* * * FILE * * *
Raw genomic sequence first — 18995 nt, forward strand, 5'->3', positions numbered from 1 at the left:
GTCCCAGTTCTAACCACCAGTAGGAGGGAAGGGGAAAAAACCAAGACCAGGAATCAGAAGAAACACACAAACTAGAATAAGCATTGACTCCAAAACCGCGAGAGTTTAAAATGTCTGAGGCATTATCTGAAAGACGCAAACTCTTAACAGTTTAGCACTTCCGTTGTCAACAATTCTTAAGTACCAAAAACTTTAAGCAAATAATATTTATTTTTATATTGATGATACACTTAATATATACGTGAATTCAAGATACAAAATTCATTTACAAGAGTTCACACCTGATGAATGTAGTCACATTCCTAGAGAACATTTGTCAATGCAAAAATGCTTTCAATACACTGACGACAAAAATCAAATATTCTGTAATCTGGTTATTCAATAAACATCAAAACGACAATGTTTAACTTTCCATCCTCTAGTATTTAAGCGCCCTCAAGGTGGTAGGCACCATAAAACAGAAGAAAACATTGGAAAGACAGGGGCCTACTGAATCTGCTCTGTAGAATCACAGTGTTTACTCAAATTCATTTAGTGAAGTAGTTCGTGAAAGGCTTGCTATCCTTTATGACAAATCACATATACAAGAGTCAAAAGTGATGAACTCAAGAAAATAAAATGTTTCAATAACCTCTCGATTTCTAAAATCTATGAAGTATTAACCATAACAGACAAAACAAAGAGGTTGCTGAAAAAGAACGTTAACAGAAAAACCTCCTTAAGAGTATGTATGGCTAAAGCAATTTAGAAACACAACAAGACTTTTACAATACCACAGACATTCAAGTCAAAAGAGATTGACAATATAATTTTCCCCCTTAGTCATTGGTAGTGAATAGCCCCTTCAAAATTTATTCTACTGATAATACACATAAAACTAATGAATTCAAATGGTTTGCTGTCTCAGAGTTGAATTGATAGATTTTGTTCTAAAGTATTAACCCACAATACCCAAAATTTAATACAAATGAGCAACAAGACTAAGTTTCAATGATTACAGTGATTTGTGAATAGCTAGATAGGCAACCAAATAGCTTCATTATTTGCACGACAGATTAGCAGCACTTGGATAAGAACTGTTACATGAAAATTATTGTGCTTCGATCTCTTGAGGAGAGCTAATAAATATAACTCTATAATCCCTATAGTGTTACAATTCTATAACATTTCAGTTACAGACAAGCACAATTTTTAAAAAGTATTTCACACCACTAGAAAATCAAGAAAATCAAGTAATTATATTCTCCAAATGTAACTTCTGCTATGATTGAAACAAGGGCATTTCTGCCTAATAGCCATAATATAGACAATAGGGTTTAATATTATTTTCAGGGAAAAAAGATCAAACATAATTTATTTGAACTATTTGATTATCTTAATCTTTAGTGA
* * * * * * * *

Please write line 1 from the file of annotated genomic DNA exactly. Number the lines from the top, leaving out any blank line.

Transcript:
Raw genomic sequence first — 18995 nt, forward strand, 5'->3', positions numbered from 1 at the left: